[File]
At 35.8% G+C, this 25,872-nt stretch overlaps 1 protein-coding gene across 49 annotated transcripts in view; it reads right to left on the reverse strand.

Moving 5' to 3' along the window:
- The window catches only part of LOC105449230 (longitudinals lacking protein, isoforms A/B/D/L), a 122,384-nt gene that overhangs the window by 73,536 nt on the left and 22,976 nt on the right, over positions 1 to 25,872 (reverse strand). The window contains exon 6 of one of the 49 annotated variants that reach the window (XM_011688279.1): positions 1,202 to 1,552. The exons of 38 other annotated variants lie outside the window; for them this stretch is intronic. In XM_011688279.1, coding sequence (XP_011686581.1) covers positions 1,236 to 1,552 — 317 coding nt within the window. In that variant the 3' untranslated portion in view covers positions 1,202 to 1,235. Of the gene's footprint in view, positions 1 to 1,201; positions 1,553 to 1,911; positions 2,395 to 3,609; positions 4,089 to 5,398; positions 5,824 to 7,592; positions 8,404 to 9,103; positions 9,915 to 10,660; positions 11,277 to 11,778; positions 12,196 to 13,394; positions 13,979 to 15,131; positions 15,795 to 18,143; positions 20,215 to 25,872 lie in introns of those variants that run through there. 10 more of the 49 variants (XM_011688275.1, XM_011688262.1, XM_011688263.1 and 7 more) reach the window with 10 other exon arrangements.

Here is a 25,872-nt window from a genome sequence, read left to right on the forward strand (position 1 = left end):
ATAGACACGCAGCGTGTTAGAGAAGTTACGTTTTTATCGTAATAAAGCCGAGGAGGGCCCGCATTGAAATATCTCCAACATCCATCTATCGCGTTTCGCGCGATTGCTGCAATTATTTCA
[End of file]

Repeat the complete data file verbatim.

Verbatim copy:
At 35.8% G+C, this 25,872-nt stretch overlaps 1 protein-coding gene across 49 annotated transcripts in view; it reads right to left on the reverse strand.

Moving 5' to 3' along the window:
- The window catches only part of LOC105449230 (longitudinals lacking protein, isoforms A/B/D/L), a 122,384-nt gene that overhangs the window by 73,536 nt on the left and 22,976 nt on the right, over positions 1 to 25,872 (reverse strand). The window contains exon 6 of one of the 49 annotated variants that reach the window (XM_011688279.1): positions 1,202 to 1,552. The exons of 38 other annotated variants lie outside the window; for them this stretch is intronic. In XM_011688279.1, coding sequence (XP_011686581.1) covers positions 1,236 to 1,552 — 317 coding nt within the window. In that variant the 3' untranslated portion in view covers positions 1,202 to 1,235. Of the gene's footprint in view, positions 1 to 1,201; positions 1,553 to 1,911; positions 2,395 to 3,609; positions 4,089 to 5,398; positions 5,824 to 7,592; positions 8,404 to 9,103; positions 9,915 to 10,660; positions 11,277 to 11,778; positions 12,196 to 13,394; positions 13,979 to 15,131; positions 15,795 to 18,143; positions 20,215 to 25,872 lie in introns of those variants that run through there. 10 more of the 49 variants (XM_011688275.1, XM_011688262.1, XM_011688263.1 and 7 more) reach the window with 10 other exon arrangements.

Here is a 25,872-nt window from a genome sequence, read left to right on the forward strand (position 1 = left end):
ATAGACACGCAGCGTGTTAGAGAAGTTACGTTTTTATCGTAATAAAGCCGAGGAGGGCCCGCATTGAAATATCTCCAACATCCATCTATCGCGTTTCGCGCGATTGCTGCAATTATTTCA